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Noonan’s Notes Blog is written by a team of Hodgson Russ tax attorneys led by the blog’s namesake, Tim Noonan. Noonan’s Notes Blog regularly provides analysis of and commentary on developments in the world of New York and multistate tax law. Noonan's Notes Blog is a winner of CreditDonkey's Best Tax Blogs Award 2017.

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New York City Finally Releases Guidance on Impact of TCJA Business Interest Deduction Limitations on City Business Income Tax Returns

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New York City corporate tax returns have already been filed for the 2018 tax year and NYC unincorporated business tax (UBT) returns are due October 15th. But barely a week before the UBT filing due date, on October 8, 2019, NYC released its long-awaited guidance (https://www1.nyc.gov/assets/finance/downloads/pdf/fm/2018/fm-18-11.pdf) on the attribution of interest deductions for taxpayers whose interest expense deduction was limited under Section 163(j) of the Internal Revenue Code, enacted as part of the Tax Cuts & Jobs Act (TCJA). Under that provision, a taxpayer’s deduction for business interest expense is limited to 30% of adjusted taxable income except in certain circumstances. Any unused interest expense may be carried forward to the following tax year. Note that the NYC Finance Memorandum is numbered 18-11, suggesting that it was originally intended for release in late 2018.

The NYC guidance confirms that the 163(j) limitation applies to entities taxable under one of New York City’s income taxes; the amount of the interest expense deduction is the same for NYC as it is for the federal deduction. Thus, the issue for NYC for current year deductions is how to attribute the deduction between business income and exempt or investment income, depending on whether the entity is a federal C corporation or S corporation. The guidance is to be read in conjunction with Finance Memorandum 16-2, which addressed the attribution of interest expenses following the 2015 corporate tax reform changes. The bulk of the newly-released memo provides step-by-step guidance to calculate the deduction attributable to each type of income, starting with an “as-if unlimited” amount of the interest expense that is directly traceable and the amount subject to indirect attribution, and then determining the percentage of each of those attributable to a particular category of income.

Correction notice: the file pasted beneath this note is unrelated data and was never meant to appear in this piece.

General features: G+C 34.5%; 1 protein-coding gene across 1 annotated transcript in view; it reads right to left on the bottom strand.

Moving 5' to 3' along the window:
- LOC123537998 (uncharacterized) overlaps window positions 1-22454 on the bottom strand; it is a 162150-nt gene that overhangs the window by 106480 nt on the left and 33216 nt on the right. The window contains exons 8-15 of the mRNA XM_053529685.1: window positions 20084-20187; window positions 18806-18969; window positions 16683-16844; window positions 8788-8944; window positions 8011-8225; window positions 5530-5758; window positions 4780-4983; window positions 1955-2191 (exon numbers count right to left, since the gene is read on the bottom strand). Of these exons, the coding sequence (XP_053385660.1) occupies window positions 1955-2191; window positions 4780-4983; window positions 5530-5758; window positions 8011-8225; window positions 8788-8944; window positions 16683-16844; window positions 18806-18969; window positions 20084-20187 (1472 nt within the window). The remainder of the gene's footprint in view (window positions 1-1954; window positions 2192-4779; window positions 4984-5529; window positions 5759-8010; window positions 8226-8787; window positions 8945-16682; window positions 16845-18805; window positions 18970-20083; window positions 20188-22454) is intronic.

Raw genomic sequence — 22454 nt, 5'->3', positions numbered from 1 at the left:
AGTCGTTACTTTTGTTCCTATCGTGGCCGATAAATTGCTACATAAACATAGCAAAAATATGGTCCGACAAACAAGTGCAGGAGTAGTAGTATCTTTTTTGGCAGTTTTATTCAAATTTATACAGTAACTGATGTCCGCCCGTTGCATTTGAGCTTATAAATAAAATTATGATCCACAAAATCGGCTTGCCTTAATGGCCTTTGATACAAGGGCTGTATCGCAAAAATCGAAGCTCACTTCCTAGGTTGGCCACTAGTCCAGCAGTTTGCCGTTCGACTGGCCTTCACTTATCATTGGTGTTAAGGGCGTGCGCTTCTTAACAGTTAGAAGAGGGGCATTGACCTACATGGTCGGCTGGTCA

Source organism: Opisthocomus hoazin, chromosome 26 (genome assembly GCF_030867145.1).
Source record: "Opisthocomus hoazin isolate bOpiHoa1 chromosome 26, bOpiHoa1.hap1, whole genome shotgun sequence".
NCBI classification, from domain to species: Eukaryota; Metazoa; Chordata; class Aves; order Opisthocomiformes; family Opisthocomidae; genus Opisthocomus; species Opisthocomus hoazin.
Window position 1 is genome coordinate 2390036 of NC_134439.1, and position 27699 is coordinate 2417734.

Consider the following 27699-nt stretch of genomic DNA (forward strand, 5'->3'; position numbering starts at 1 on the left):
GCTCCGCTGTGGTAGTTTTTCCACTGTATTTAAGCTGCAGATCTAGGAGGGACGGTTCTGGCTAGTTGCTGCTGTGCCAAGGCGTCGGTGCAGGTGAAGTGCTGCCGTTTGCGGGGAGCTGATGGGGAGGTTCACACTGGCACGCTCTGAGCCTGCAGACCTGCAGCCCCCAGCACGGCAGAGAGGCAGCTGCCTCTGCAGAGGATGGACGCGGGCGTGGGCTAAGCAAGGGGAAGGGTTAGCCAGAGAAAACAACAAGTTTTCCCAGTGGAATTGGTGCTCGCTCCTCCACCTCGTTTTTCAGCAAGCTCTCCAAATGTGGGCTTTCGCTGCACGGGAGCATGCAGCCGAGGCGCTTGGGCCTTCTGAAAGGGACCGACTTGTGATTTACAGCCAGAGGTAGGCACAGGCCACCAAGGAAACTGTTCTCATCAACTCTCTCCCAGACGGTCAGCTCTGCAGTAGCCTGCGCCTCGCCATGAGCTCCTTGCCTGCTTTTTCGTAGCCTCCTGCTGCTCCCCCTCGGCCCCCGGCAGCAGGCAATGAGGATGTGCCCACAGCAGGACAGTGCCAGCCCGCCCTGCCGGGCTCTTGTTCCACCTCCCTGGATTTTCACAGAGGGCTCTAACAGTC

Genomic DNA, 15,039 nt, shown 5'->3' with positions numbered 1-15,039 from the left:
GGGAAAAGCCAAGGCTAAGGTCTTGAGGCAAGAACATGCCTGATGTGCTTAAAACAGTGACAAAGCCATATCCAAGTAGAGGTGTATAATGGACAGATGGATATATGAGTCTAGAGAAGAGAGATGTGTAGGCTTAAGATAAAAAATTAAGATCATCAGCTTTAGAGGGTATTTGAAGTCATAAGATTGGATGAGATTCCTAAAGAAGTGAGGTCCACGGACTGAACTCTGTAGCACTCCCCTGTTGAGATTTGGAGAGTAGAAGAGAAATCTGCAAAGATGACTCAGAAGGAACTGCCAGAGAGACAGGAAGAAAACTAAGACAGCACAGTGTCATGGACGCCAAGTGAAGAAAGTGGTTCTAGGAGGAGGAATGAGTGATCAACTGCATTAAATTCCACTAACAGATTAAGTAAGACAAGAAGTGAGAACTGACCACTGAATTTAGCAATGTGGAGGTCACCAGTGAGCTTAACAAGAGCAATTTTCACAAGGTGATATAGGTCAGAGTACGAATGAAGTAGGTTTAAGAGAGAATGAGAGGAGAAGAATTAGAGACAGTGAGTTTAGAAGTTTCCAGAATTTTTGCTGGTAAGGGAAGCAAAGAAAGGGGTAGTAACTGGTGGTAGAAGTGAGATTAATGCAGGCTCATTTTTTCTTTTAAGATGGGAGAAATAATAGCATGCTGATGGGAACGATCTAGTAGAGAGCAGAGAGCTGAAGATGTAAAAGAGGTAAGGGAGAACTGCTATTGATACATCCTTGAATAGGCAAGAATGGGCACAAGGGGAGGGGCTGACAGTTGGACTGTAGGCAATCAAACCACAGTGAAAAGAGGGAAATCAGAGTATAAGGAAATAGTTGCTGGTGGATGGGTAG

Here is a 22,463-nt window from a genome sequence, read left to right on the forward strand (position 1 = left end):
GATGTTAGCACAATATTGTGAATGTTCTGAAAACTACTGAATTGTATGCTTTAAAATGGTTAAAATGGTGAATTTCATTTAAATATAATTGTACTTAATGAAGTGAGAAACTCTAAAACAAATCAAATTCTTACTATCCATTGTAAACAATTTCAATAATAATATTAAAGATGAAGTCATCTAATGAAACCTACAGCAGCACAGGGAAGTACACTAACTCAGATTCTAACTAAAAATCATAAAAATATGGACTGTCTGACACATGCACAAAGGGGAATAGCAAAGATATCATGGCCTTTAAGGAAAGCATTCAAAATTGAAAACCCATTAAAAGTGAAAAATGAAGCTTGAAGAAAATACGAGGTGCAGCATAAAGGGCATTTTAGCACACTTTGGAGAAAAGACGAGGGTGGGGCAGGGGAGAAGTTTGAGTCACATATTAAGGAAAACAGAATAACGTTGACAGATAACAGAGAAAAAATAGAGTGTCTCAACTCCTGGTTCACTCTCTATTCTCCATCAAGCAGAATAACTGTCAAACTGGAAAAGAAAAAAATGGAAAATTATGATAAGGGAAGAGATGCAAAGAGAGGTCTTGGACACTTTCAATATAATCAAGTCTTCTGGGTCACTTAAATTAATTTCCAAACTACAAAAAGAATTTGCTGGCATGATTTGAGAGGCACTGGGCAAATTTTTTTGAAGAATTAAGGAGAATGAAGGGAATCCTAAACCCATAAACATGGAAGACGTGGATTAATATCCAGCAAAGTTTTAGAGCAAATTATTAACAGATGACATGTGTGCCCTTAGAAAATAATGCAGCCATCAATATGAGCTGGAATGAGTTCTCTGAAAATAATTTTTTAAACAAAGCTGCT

But buried in the memorandum is the answer to a previously unanswered question that has troubled some practitioners as they were preparing UBT returns. As noted above, IRC Section 163(j) allows a carryforward of the unused business interest expense. The IRS has indicated that the carryforward for corporations, including S corporations, is at the entity level. But for partnerships, the carryforward is allocated to the partners as an excess business interest expense to be carried forward by the individual partner. This creates a problem for NYC UBT taxpayers, as the tax is imposed at the partnership level. Consequently, the memorandum notes that, “Because the unincorporated business taxable income of a partnership is based on its entity-level federal gross income, a partnership may only deduct business interest expenses up to the current year’s IRC § 163(j) limitation and no amount of interest expense allocated to a partner as excess business interest will be deductible on the partnership’s UBT return for any succeeding taxable year.” A lower-tier partnership may use excess interest expense allocated to it as a partner, but the partnership subject to the 163(j) limitation loses out permanently on any interest expenses not deductible in the current year.

This conclusion does seem consistent with the federal guidance regarding the treatment of the excess business interest expense for partnerships and the UBT laws as written, unless the carryforward of the excess interest expense could be considered part of the deduction allowable for federal income tax purposes under NYC Administrative Code Section 11-507. But it nevertheless highlights the problems with a tax on a pass-through entity that uses federal adjusted gross income as a starting point. We’ve seen this problem crop up previously with NYC’s attempts to apply the federal interest tracing rules in the UBT context and other such “disconnects” that arise with taxing a federal pass-through entity. Here, unfortunately, the result is that UBT taxpayers are treated differently than other NYC taxpayers and will lose out on a valid business expense unless the City decides to decouple from IRC Section 163(j).

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